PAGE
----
In other words: while technologies such as digital twins, AR/VR, 3D-printing, and many others become ever more important in the AEC industry (certainly digital twins), there are still quite some companies that need to understand BIM or even solve more fundamental challenges in a digitization context. The adoption of digital twin technology in some segments nevertheless goes quite fast as the quote below indicates, especially among those larger players.
The BIM market is looking at solid growth as the market matures, awareness of the (many) benefits of BIM increases, government mandates for BIM usage grow in several countries, demands of stakeholders change, and integration possibilities between BIM and more recent technologies increase. Examples of integrations include IoT, drones, artificial intelligence, augmented reality, 3D scanning (acquiring data from an object, building or site using a laser scanner to generate a BIM model) and 3D mapping, 3D printing, and far more.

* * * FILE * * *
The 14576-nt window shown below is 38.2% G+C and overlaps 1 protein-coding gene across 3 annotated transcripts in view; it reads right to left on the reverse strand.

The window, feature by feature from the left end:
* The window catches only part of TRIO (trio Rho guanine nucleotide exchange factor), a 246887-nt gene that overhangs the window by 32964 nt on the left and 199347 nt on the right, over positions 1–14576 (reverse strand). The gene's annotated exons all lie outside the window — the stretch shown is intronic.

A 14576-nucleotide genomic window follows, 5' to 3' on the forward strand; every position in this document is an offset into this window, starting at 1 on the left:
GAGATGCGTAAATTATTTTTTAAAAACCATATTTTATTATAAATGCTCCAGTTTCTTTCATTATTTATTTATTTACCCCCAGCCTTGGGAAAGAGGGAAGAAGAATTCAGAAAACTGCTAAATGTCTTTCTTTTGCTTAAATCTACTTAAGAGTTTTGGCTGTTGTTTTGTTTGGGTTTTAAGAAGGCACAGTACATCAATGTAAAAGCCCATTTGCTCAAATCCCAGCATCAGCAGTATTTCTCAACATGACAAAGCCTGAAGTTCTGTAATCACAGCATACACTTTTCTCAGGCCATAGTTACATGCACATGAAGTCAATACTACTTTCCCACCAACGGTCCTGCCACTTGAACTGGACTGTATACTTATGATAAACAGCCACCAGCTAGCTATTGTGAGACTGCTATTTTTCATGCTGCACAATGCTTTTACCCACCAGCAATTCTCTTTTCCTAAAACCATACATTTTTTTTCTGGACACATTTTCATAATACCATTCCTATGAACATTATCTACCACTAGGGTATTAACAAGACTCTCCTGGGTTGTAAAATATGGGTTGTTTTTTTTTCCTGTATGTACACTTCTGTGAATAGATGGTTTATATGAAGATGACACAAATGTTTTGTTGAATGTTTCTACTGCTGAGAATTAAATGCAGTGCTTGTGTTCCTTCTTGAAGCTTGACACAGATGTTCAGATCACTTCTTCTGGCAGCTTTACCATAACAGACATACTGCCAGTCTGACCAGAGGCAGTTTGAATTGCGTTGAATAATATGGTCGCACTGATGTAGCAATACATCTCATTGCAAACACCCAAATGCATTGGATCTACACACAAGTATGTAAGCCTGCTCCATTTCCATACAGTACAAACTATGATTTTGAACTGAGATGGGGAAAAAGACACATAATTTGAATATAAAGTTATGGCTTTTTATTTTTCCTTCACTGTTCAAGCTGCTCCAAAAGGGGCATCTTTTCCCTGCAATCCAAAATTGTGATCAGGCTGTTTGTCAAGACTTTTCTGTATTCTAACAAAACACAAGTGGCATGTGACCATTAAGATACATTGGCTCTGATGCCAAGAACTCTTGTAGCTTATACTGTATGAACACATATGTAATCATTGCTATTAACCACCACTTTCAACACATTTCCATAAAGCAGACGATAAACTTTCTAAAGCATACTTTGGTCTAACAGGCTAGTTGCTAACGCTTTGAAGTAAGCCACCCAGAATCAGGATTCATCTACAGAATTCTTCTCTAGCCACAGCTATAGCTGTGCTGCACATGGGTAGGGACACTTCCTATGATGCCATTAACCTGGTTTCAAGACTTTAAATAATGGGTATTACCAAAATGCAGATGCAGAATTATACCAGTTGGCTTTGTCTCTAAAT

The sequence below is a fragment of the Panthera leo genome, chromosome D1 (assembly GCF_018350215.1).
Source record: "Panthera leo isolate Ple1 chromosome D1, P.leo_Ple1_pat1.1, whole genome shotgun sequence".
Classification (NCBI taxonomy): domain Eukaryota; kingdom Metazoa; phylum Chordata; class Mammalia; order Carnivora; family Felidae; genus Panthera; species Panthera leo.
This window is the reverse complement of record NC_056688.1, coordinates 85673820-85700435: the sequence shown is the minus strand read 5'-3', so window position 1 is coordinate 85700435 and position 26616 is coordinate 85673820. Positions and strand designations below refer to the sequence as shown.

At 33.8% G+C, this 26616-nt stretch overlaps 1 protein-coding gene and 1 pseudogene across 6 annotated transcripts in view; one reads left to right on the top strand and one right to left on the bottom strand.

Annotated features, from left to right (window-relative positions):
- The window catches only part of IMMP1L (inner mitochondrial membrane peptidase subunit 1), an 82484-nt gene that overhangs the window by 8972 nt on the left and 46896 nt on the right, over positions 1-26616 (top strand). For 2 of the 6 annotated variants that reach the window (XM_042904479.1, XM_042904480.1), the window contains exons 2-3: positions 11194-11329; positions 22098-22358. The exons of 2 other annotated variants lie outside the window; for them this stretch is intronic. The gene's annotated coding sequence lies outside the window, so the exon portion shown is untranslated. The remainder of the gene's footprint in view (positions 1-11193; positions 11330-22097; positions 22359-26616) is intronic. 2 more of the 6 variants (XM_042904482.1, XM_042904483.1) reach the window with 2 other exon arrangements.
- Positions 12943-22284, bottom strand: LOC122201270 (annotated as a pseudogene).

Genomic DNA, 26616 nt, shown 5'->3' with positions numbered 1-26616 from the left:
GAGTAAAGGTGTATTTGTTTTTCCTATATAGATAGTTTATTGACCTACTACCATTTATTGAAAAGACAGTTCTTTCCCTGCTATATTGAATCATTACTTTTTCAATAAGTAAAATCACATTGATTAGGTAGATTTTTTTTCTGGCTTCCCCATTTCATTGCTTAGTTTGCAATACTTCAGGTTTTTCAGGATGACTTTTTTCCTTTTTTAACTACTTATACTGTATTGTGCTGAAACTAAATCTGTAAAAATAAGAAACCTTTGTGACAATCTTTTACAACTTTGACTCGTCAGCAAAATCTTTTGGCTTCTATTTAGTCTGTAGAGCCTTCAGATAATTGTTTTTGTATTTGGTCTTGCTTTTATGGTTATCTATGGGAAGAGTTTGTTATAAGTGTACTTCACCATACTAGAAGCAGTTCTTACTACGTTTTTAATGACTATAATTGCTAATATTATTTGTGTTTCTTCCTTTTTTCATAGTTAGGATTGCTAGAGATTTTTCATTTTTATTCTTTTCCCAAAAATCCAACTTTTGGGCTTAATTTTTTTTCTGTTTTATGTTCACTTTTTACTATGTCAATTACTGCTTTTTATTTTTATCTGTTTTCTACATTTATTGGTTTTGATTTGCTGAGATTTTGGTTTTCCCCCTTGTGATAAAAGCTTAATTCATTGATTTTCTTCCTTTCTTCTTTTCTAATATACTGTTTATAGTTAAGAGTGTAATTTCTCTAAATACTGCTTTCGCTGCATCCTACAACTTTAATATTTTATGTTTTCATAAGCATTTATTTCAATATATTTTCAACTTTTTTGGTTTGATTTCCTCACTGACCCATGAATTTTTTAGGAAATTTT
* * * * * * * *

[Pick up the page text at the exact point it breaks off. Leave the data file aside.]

The pandemic contributes to the growth of BIM, as does the fact that collaboration between stakeholders and solid and information-rich data models are becoming a must in the scope of intelligent and green building projects, advanced maintenance requirements, and cost-cutting efforts. The government mandates and industry initiatives in countries where there are none yet play too. In 2022, Italy, for instance, will join the list of countries where BIM is required for government infrastructure projects.